"Sam said the right things,” he assured her. "And we buried ’em proper.” His arms tightened around her. "Go ahead and cry. I’m so sorry, Katie.”

After a minute passed and she only sat silent and stiff in his em­brace, he drew back to look at her. Katherine gazed past him to the sun­light streaming into the hearts of the flowers, carrying power to them, to the earth, to everything that was strong and eternal.

"They’re buried on the land?” she asked.

"On the ridge beyond the house.”

"I’ll go there. As soon as I speak to the authorities about finding the murderers. I will find the murderers.”

He didn’t say anything for a moment. Then, "You’ll never want for anything, Katie. Before I buried your pa, I promised him that I’d look after you. And I want to—it’s not just a duty.”

What was he saying? Look after her? Why was it his concern? She was no child, and she didn’t need any help from a white man.

She stared at him dry-eyed. She stood. "Good day. I’m leaving, now.”

JUSTIS KNEW SHE wasn’t heartless, and he was relatively certain that she had a sound mind, but her reaction to her family’s death was the most puzzling thing he’d ever seen. She acted no more hysterical now than she had two hours before, in the garden.

She sat on the wagon seat beside him, her bonnet in her lap, her ex­pression blank. He knew Indians could be stone-faced when they wanted, but this was different. He honestly believed she’d have walked the whole way back to the Blue Song farm if he hadn’t picked her up and set her in the wagon. Not a word before or since. Still as a statue the whole way.

They turned onto the trail to the farm, but even that seemed to have no effect on her. The trail wound between steep hills covered in hard­wood trees. As it neared the farm, clumps of purple irises and yellow jonquils dotted every sunny spot along the sides.

Suddenly she laid a hand on his arm. "Stop, I want some flowers,” she said in a low, calm voice, and he felt as though a wood thrush had just murmured in his ear. "My mother planted these when I was little. Spring must have come late this year. I’m surprised that they’re still in bloom.”

She climbed down before he could help her and spent the next ten minutes filling her arms with yellow and purple blossoms. Justis watched her in silent worry.

Back in the wagon again, she nuzzled her face against the flowers.

"You’re gonna be all right,” he said gently. "You’re just a little con­fused in the head right now.”

"No.” She gazed up the trail. It disappeared over a rise, and beyond were the first fields. "It’s all burned and broken, I know. The spring­house is the only thing that still stands.”

"How do you know that?”

"I see things in my mind sometimes, and they’re usually true.”

He inhaled sharply. "You see anything else about the place, or what happened?”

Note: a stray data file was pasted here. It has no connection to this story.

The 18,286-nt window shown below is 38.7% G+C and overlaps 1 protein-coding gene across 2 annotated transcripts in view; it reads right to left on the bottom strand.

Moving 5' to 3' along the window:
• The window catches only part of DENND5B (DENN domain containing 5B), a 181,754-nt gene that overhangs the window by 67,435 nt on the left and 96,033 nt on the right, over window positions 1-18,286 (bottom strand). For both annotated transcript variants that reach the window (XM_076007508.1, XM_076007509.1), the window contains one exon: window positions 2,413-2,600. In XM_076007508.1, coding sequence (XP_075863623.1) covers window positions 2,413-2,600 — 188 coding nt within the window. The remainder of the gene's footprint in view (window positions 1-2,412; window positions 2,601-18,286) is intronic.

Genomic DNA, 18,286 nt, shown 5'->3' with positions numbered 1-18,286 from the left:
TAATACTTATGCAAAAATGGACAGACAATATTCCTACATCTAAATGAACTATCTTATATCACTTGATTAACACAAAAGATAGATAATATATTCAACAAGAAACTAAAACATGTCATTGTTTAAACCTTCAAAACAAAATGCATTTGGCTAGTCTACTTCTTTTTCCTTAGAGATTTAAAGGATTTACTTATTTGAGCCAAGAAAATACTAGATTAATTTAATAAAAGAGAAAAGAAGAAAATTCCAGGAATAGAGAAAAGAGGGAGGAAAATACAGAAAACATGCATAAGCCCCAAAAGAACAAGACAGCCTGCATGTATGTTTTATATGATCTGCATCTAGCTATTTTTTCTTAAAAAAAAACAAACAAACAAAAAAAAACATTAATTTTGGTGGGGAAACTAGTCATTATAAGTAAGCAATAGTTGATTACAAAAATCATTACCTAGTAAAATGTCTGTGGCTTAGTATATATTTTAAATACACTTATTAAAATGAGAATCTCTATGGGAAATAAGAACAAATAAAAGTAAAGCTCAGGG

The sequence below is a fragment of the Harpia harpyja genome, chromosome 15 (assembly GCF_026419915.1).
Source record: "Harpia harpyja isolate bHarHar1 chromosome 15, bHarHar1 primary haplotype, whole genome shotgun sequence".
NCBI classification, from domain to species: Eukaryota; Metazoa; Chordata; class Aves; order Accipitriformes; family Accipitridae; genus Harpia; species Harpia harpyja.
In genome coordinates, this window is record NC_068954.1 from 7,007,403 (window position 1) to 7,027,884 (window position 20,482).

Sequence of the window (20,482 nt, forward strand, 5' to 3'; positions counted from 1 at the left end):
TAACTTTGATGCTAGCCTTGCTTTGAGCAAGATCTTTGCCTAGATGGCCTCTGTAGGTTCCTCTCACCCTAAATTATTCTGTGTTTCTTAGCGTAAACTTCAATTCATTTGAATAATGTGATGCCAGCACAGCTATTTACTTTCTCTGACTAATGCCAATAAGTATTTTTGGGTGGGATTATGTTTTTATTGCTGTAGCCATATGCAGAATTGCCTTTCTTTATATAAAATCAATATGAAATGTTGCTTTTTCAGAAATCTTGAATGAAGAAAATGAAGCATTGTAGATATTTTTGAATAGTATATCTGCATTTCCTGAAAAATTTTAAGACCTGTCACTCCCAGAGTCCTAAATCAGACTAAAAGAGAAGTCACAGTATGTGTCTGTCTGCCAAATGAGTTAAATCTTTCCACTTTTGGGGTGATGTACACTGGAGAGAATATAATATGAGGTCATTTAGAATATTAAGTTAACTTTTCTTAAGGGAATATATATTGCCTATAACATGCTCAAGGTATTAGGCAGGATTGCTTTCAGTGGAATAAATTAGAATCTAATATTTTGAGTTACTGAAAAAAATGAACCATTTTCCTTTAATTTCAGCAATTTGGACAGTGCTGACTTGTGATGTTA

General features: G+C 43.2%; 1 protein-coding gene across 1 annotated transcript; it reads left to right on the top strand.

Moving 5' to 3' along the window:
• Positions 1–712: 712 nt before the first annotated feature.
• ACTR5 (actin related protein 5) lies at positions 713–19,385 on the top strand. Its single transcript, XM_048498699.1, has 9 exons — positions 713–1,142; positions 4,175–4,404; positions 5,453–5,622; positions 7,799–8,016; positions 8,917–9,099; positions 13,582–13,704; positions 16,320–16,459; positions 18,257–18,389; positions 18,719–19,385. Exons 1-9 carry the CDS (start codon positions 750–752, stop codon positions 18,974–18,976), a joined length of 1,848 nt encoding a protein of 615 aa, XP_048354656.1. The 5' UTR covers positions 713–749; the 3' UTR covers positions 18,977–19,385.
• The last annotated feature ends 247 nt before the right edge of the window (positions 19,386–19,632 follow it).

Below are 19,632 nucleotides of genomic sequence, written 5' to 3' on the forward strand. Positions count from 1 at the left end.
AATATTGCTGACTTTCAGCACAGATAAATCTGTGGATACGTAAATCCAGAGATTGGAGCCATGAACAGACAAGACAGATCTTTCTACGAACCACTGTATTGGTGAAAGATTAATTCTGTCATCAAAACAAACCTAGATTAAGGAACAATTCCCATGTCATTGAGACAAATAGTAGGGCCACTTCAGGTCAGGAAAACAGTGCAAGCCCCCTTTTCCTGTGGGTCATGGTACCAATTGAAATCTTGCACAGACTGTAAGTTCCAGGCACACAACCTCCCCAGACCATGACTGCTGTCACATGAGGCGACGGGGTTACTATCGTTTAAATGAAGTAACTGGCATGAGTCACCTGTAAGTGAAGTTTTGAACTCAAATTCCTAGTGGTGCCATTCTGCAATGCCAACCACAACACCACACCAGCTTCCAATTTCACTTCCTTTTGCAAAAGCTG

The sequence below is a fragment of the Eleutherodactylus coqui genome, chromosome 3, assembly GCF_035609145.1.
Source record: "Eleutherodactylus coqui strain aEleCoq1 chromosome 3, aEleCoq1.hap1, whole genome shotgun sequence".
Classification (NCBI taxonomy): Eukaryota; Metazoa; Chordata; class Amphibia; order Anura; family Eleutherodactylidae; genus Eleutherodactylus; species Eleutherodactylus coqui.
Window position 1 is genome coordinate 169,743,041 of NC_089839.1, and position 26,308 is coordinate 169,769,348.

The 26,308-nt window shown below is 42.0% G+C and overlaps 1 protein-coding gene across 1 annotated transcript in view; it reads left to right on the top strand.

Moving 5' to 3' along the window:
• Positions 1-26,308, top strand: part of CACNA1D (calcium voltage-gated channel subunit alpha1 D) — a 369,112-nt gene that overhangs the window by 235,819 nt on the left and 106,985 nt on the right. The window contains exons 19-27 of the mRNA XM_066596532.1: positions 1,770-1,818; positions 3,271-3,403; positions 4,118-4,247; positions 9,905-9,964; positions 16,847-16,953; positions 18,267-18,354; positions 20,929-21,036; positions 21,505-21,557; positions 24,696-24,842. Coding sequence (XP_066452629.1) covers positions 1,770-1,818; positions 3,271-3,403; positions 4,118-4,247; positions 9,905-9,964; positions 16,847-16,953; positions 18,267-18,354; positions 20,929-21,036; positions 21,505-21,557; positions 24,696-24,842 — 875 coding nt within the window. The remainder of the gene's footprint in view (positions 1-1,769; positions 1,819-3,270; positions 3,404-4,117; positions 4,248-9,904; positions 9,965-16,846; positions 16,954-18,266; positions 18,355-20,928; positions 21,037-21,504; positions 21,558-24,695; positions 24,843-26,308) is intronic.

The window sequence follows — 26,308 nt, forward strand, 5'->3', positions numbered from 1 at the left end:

"No.”

"Good.” This was not a line of conversation he wanted to pursue. When she offered no more words, he was relieved. The mules crested the hill and he pulled them to a stop.

This part of the land was too hilly for farming. Jesse and his field hands had cleared it for grazing, so it dipped and rose under a green carpet of grass, dotted by an occasional cluster of shade trees in the valleys.

Dread grew inside Justis as the fields passed behind them and the for­est closed in again. After a short distance it opened on the main clearing. A row of burned cabins bordered the road.

"Papa freed his farmhands when he joined the church,” Katherine said casually, as if the cabins weren’t heaps of charred pine logs. "The families stayed on and worked for shares, though.”

Justis noticed that her hands were digging into the flowers as she talked, crushing them. He patted her knee. "Your pa sent the hands away last year. North. He couldn’t protect ’em from kidnappers.”

She wasn’t listening. Leaning forward, her body rigid, she gazed at the rubble of the main house and outbuildings. Her feet hit the ground before he stopped the wagon. Cursing under his breath, Justis followed her as she walked through the grounds, the flowers falling from her arms unheeded, scattering in a breeze that suddenly whipped over the ridge.

He trailed her silently, waiting for her to do something, say some­thing, to fall on the ground and sob like he expected a woman to do. She held her handsome gray skirt up and walked through the debris the raiders had spread in their hurry to find everything of value.

Justis winced as she stopped here and there to pick up small items—a button, a broken ivory comb, the stem from a pipe—all of which she tucked into her purse. She halted under the oaks in the front yard, and he prayed that she wouldn’t notice the bloodstains beneath her feet.